You said you're going through an ethical dilemma wanting to pursue being with another girl while at the same time dealing with your mom being a Reverand and your dad being a the child of a missionary, both with a very strict sence of Biblical right and wrong as well as with you being christian, and feeling that same-sex attractions and relationships are a sin. It might help to know that though some religious people believe that being lesbian or gay is wrong, there are many, many religious people as well as religious leaders who believe that being lesbian or gay is completely normal and natural. Please know that you can definitely be both religious and lesbian. To learn about the Biblical scriptures that teach compassion and support for lesbian and gay people, you might consider reading through the numerous guides on Soulforce’s “Resources” webpage at www.soulforce.org and also reading the PFLAG guide “Faith in our Families: Parents, Families and Friends Talk About Religion and Homosexuality” at http://www.pflag.org/fileadmin/user_upload/FaithinourFamilies.pdf..” If you'd like to read more about various opinions regarding faith and sexual orientation, there is also a great resource online called The Institute for Welcoming Resources at http://www.welcomingresources.org/. It is the most comprehensive and up to date website devoted to providing religious and faith based resources for the LGBTQ community.
When you're going through such a difficult time, it can be helpful and important to reach out to supportive, understanding people for help. You can get peer to peer support at The GLBT National Youth Talkline at 1-800-246-7743. You may want to consider joining TrevorSpace at www.trevorspace.org the Trevor Project's safe, online social networking site for LGBTQ (lesbian, gay, bisexual, transgender and questioning) young people ages 13 to 24 their friends and allies. It’s a great supportive community, where you can connect and chat with young people all over, get support and learn what's helped others dealing with similar issues.
Lex, please continue to reach out for help and support and to fight for you because you're definitely worth fighting for. Remember that you can always call the Trevor Lifeline 24 hours, 7 days a week. Please know that you don't have to go through this alone as we're always here for you at The Trevor Project.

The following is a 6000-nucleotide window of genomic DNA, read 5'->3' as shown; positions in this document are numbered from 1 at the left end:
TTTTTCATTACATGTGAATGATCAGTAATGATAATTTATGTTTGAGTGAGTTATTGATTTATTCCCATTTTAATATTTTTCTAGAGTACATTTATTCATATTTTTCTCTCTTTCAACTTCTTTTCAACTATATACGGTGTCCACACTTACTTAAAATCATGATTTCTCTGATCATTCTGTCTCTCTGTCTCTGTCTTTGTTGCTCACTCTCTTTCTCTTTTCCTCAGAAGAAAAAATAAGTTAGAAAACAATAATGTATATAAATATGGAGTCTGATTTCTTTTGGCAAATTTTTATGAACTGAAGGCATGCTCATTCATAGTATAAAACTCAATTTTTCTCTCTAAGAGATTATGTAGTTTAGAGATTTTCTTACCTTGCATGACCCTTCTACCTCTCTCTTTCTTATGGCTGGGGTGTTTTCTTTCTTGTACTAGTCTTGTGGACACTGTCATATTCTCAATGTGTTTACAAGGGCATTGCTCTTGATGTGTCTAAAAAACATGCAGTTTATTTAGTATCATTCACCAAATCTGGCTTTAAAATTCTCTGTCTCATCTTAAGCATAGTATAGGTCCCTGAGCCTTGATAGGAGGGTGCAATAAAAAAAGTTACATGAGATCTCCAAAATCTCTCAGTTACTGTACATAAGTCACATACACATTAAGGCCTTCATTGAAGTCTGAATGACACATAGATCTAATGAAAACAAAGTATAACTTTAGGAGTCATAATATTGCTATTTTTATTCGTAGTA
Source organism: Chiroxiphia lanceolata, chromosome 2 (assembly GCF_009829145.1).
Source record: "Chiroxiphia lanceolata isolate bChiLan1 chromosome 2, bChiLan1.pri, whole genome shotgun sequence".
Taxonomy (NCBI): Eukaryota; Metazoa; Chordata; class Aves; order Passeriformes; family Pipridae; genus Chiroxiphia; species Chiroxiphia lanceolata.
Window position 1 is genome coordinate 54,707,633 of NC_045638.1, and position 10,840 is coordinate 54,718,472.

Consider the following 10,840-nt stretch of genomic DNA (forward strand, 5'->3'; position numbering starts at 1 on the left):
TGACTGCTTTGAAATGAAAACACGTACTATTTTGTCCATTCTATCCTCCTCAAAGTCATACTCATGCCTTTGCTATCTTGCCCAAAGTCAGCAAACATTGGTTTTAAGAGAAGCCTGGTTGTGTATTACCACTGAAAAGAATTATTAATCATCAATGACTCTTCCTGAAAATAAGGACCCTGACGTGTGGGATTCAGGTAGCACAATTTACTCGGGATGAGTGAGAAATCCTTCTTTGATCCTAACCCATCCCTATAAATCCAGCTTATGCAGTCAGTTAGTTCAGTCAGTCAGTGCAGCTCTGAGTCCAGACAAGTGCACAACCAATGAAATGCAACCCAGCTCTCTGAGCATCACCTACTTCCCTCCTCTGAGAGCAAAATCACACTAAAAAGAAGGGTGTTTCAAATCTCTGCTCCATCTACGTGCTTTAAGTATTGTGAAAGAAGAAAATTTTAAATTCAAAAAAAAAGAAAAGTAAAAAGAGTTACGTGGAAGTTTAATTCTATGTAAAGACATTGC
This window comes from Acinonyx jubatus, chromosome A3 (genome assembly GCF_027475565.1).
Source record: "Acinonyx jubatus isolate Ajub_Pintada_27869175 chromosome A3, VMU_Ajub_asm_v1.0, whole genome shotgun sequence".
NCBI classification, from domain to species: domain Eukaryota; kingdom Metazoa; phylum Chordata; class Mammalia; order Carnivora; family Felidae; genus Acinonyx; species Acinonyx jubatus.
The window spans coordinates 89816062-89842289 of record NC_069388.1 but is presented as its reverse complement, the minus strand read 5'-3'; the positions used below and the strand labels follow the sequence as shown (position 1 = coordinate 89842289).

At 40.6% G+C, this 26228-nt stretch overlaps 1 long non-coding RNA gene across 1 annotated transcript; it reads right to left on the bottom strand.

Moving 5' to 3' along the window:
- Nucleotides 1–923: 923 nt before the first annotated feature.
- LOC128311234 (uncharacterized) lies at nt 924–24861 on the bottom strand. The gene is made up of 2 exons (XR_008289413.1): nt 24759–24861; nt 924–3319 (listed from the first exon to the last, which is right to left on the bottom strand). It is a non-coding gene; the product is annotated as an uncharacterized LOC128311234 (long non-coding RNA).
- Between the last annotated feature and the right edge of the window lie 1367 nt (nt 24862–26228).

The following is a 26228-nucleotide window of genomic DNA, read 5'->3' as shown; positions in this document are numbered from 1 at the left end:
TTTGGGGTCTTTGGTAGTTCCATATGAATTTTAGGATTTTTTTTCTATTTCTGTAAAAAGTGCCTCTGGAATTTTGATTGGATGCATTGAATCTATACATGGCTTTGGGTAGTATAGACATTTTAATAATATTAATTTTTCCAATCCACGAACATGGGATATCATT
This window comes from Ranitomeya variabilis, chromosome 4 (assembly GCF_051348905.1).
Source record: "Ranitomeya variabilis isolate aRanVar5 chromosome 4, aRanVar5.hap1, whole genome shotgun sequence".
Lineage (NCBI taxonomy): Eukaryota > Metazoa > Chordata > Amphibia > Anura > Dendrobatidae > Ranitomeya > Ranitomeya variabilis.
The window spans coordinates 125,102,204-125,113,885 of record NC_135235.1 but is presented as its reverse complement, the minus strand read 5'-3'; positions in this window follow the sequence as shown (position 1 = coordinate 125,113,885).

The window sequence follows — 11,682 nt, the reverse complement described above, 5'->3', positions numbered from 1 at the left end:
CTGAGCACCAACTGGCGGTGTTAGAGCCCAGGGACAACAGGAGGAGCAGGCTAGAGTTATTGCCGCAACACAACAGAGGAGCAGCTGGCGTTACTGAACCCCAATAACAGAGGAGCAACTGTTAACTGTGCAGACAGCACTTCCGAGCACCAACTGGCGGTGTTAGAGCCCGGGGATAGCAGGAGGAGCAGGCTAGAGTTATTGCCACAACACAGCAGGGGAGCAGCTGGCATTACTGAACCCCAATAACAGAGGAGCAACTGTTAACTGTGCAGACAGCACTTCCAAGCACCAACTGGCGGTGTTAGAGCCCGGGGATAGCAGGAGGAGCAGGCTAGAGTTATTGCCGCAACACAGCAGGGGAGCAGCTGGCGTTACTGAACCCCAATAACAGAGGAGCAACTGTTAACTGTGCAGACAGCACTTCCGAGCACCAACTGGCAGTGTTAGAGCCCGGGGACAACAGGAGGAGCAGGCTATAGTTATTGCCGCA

There's no pressure to talk with your family about your questions about your sexuality but if you do decide to talk with them, they may have many questions about your sexuality and may need time and help to become more understanding and supportive of you. Parents, Families and Friends of Lesbians and Gays (PFLAG) is a great organization, made up mostly of parents, which supports LGBTQ people and works to help parents and others to become more supportive and accepting of their loved one's sexual orientation. On their website at www.pflag.org click on "Get Support" then click on "For Family & Friends" where you'll find the pamphlets "Our Daughters and Sons: Questions and Answers for Parents of Gay, Lesbian, and Bisexual People" and “Frequently Asked Questions about GLBT People,” which, if you’re comfortable, you can share with your family members to help them become more understanding and accepting of you. PFLAG also runs support groups where parents and others can discuss questions and concerns they have about a loved one's sexual orientation and where LGBT people can discuss issues they're having with people in their life. You can learn more about the PFLAG Jackson chapter by emailing them at email@example.com or visiting their website at http://www.pflagms.org/. If you're unable to attend or your parents won't attend, you could still contact them and get support and learn ways to help them become more understanding of you. Other resources you might share with them are the books “Now That You Know-A Parent’s Guide to Understanding Their Gay and Lesbian Children” which addresses many issues and questions that arise for parents of gay and lesbian children and “Straight Parents, Gay Children: Keeping Families Together.” There are no guarantees but they may help.